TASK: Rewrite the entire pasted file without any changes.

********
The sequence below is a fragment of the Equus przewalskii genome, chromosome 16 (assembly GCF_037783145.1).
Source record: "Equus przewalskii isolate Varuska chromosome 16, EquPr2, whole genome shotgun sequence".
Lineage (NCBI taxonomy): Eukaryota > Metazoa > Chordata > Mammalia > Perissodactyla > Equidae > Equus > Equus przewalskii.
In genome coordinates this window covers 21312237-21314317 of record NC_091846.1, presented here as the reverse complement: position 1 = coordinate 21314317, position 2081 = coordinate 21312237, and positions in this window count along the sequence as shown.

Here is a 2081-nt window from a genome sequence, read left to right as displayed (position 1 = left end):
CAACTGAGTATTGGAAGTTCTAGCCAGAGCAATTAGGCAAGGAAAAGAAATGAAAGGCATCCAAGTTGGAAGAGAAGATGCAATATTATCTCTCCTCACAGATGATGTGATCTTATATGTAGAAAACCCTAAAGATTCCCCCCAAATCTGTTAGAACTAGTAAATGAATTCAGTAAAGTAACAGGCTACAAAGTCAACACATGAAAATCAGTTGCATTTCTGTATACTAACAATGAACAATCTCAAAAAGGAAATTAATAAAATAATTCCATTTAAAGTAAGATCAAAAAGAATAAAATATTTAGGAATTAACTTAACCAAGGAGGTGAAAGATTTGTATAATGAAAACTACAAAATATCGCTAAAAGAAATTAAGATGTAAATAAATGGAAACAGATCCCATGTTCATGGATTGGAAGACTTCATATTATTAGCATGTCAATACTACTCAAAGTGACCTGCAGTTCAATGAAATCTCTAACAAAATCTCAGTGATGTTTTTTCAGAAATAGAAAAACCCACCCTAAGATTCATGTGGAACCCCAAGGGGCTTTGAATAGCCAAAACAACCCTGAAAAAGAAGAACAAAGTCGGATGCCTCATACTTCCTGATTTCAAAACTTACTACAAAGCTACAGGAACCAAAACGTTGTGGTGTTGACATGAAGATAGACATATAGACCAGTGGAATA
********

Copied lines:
The sequence below is a fragment of the Equus przewalskii genome, chromosome 16 (assembly GCF_037783145.1).
Source record: "Equus przewalskii isolate Varuska chromosome 16, EquPr2, whole genome shotgun sequence".
Lineage (NCBI taxonomy): Eukaryota > Metazoa > Chordata > Mammalia > Perissodactyla > Equidae > Equus > Equus przewalskii.
In genome coordinates this window covers 21312237-21314317 of record NC_091846.1, presented here as the reverse complement: position 1 = coordinate 21314317, position 2081 = coordinate 21312237, and positions in this window count along the sequence as shown.

Here is a 2081-nt window from a genome sequence, read left to right as displayed (position 1 = left end):
CAACTGAGTATTGGAAGTTCTAGCCAGAGCAATTAGGCAAGGAAAAGAAATGAAAGGCATCCAAGTTGGAAGAGAAGATGCAATATTATCTCTCCTCACAGATGATGTGATCTTATATGTAGAAAACCCTAAAGATTCCCCCCAAATCTGTTAGAACTAGTAAATGAATTCAGTAAAGTAACAGGCTACAAAGTCAACACATGAAAATCAGTTGCATTTCTGTATACTAACAATGAACAATCTCAAAAAGGAAATTAATAAAATAATTCCATTTAAAGTAAGATCAAAAAGAATAAAATATTTAGGAATTAACTTAACCAAGGAGGTGAAAGATTTGTATAATGAAAACTACAAAATATCGCTAAAAGAAATTAAGATGTAAATAAATGGAAACAGATCCCATGTTCATGGATTGGAAGACTTCATATTATTAGCATGTCAATACTACTCAAAGTGACCTGCAGTTCAATGAAATCTCTAACAAAATCTCAGTGATGTTTTTTCAGAAATAGAAAAACCCACCCTAAGATTCATGTGGAACCCCAAGGGGCTTTGAATAGCCAAAACAACCCTGAAAAAGAAGAACAAAGTCGGATGCCTCATACTTCCTGATTTCAAAACTTACTACAAAGCTACAGGAACCAAAACGTTGTGGTGTTGACATGAAGATAGACATATAGACCAGTGGAATA